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Posts from ‘March, 2015’

Yet More One-liner Puns

This week is our annual Bible Conference at school. Can we already be this far along in the semester?! Five more weeks of classes, exams, and it's the end of another school year!

A longtime reader sent me a list of puns earlier this week. I tried to remove ones I have already posted and added some others I've found along the way. Prepare to groan and laugh.

When deep cuts were made in the guillotine industry, heads rolled.

When fish are in schools, they sometimes take debate.

The batteries were given out free of charge.

I heard the new auto body shop that opened comes highly wreck-a-mended.

The president of the Ennui Club was also chairman of the bored.

I decided not to go to Pisa, but I was leaning towards it.

Broken puppets for sale. No strings attached.

The historian loves reading about bobcats. They are lynx to the past.

Drivers who speed in the snow often find themselves adrift.

I asked a librarian if she was free this afternoon, but she said she was all booked up.

When you purchase stuff south of the border, you don't peso much.

The termite wanted to lose weight, so he started eating more lattice.

I tried reading a book about mazes, but I got lost.

If you have ever tried to eat a clock, you know it's time consuming.

The other day a clown held the door open for me. I thought it was a nice jester.
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Spring is in the air

Spring Wet Plants

If spring isn't in the air where you are, it is in our garage. I'll explain in a post that's not typical for this blog. If you persist to the end of the post, you'll be rewarded with some of my usual humor, though it is also sprinkled throughout. 🙂

For many years I have started seedlings in our garage on a shelf in a window that faces south. Last gardening season I ran across a tool I had heard of, but had never seen. It's called Secrets du potager — Paper Pot Maker, by Esschert Design USA. Here's the picture from amazon.com

Paper Pot Maker

Every year, in true pack rat fashion, I have saved the little plastic pots in which I have bought seedlings for our garden. My usual spring routine is to get out some in the best condition and soak them in bleach water to kill any pathogens that might infect the young seedlings. After allowing them to dry, I fill them with potting soil and plant the seeds in them. Once the seedlings are planted out in the garden later in the spring, I toss the plastic pots in a tub and store them till the next year's planting.

I liked the idea of the paper pots. No more bleach water ritual. It would put to use some of the newspaper that has piled up in our garage. And the paper pots would also make planting easier and less disruptive to the tender roots of the seedlings. In the past some of my seedlings have been rather small and have gotten a bit battered in the planting process. With the paper pots you just put the whole thing into the hole, and the paper will rot in the ground and even provide at least a tiny bit of organic material. (EDITORIAL COMMENT: In regards to that, see the comments to this post — some info I didn't know when I wrote this post.)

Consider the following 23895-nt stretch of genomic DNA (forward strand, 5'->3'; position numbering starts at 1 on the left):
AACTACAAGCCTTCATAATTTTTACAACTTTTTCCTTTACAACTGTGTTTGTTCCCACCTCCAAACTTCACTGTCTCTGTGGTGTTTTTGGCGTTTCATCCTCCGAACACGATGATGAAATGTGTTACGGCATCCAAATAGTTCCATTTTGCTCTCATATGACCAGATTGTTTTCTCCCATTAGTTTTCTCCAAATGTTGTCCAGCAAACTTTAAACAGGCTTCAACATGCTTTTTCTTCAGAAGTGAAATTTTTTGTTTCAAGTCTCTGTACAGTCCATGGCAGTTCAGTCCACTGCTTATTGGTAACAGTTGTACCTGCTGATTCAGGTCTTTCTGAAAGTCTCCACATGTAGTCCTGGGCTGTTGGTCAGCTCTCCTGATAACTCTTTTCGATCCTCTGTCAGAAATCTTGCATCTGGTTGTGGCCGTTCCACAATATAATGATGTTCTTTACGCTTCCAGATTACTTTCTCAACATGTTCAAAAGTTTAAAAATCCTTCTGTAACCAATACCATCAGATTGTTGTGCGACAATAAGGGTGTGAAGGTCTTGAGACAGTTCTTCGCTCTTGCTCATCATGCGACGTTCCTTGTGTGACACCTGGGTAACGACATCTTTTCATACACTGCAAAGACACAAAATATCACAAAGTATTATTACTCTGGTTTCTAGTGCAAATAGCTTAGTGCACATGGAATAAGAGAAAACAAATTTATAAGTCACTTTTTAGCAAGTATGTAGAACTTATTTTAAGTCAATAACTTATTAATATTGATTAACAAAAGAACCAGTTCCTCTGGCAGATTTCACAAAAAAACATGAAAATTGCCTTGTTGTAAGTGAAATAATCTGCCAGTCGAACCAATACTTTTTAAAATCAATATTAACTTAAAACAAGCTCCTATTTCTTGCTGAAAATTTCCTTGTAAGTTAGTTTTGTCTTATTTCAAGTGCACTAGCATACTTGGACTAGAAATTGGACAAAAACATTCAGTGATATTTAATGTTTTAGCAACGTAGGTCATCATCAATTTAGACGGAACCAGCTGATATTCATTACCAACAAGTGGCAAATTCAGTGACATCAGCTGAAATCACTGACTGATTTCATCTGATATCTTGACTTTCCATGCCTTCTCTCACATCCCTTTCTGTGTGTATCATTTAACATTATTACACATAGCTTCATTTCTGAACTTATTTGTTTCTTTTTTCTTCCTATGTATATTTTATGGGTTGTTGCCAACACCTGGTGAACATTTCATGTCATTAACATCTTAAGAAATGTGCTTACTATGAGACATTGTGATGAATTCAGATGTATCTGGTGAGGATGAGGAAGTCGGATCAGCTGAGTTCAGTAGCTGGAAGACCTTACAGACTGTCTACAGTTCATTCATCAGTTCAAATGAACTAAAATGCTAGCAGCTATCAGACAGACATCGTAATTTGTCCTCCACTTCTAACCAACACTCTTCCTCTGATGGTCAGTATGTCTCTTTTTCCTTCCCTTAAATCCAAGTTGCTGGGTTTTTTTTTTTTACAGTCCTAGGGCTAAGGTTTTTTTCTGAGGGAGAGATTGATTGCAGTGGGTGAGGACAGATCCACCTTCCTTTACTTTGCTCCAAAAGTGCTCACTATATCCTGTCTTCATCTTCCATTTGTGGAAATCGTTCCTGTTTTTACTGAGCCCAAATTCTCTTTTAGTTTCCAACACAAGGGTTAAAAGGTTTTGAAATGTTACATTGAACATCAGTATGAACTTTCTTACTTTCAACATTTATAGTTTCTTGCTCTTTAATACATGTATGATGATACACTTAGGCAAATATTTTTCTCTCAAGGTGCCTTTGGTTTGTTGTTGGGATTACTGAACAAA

Here's a picture of the supplies I used to make our paper pots. In the upper left you can see the first 4 pots I made this year.
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Why Women Live Longer than Men, Take 6

Last month on this date I published Why Women Live Longer than Men, Take 5. That post has links to the four earlier posts with similar pictures, so I won't put them in this post.

Anyway, I hope you will be amazed and amused at the innovativeness of some of the men on planet earth.

We men love to work with various forms of heavy equipment, like this brush chipper.

Brush Chipper

And we know that when working with sparks and welding, we need to be careful, as seen in the next two pictures.

Sparks Flying
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Changing Times in Teaching

This is my 42nd year of teaching, which means I started sometime back in the last century (also back in the last millennium)! I have seen many changes during those years — changes in methodologies, changes in technology, and changes in students. I hasten to add that I have changed a lot as a teacher.

I have tried to adapt and readjust to the times and to my students' needs and interests. Attending conferences related to language teaching has been helpful along the way. In early November I attended the annual conference of the South Carolina chapter of the AATF in Columbia, SC, affiliated with the national AATF. The SC AATF conferences are generally more helpful since everything is related to the teaching of French.

Many years I attend the SCFLTA conference in February. This year's conference was especially good for several reasons. First of all the emphasis was on the use of technology that our students use routinely. We learned some ways to make use of it to draw our students into the material, using all sorts of innovative means. There was one workshop that pointed us to free materials that others have developed and made available. Why not use these freebies?! Who knew you can find all sorts of great things for French class on Pinterest?!

Another reason that SCFLTA conference was special was the awarding of the Lifetime Achievement Award to my colleague Dr. Bruce Byers.

Here's a picture of him receiving his award.
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